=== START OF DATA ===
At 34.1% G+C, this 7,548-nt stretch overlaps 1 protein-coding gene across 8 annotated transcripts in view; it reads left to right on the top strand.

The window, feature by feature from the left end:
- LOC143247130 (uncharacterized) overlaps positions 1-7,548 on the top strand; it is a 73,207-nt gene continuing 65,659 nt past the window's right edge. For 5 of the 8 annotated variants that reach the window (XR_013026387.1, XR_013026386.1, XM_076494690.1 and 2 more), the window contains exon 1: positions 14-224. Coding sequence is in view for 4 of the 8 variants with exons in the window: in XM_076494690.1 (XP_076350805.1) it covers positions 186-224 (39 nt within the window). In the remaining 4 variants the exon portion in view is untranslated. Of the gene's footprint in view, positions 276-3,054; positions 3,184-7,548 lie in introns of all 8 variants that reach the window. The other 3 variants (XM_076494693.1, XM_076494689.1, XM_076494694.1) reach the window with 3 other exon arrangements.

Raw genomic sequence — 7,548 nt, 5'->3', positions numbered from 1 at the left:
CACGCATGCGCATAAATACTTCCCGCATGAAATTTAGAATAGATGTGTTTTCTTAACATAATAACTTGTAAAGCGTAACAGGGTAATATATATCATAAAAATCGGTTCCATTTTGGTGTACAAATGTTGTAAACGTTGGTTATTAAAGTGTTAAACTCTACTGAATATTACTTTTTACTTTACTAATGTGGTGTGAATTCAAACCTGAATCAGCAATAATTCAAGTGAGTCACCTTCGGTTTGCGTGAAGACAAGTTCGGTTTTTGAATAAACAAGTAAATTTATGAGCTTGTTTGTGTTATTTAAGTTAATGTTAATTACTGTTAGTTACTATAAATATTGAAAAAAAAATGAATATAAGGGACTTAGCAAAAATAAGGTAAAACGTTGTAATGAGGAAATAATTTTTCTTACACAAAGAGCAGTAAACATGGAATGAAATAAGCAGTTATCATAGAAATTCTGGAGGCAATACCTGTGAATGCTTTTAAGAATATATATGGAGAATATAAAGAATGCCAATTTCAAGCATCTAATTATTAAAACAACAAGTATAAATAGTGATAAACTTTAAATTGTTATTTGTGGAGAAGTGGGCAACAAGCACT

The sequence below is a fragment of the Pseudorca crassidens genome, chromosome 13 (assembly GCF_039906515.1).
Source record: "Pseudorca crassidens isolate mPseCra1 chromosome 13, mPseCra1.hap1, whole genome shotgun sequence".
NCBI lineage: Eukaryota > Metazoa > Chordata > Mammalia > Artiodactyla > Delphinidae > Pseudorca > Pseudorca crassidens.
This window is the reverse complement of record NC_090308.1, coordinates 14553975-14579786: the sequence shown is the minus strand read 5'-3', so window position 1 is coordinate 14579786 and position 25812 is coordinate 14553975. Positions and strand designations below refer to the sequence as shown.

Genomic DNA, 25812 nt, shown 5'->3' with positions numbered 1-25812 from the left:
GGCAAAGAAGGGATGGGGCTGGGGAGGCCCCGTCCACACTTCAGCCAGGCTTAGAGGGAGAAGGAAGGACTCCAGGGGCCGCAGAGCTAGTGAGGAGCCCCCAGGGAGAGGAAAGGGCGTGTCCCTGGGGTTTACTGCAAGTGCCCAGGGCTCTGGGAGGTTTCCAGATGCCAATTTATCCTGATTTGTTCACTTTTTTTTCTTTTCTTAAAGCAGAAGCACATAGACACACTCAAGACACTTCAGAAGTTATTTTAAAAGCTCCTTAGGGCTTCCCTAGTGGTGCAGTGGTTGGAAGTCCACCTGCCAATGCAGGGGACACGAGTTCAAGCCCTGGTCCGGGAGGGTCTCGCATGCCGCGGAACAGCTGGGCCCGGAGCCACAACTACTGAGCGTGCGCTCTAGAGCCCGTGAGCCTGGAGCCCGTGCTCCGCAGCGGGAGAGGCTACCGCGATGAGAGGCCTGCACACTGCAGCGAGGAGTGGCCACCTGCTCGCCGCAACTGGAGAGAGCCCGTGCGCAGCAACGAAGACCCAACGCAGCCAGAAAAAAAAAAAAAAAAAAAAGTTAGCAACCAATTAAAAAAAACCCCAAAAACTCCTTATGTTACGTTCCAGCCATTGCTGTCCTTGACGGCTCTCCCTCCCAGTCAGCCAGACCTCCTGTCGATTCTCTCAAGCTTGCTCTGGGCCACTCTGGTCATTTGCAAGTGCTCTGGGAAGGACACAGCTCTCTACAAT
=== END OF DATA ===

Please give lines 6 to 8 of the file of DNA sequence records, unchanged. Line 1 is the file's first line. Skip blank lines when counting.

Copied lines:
The sequence below is a fragment of the Pseudorca crassidens genome, chromosome 13 (assembly GCF_039906515.1).
Source record: "Pseudorca crassidens isolate mPseCra1 chromosome 13, mPseCra1.hap1, whole genome shotgun sequence".
NCBI lineage: Eukaryota > Metazoa > Chordata > Mammalia > Artiodactyla > Delphinidae > Pseudorca > Pseudorca crassidens.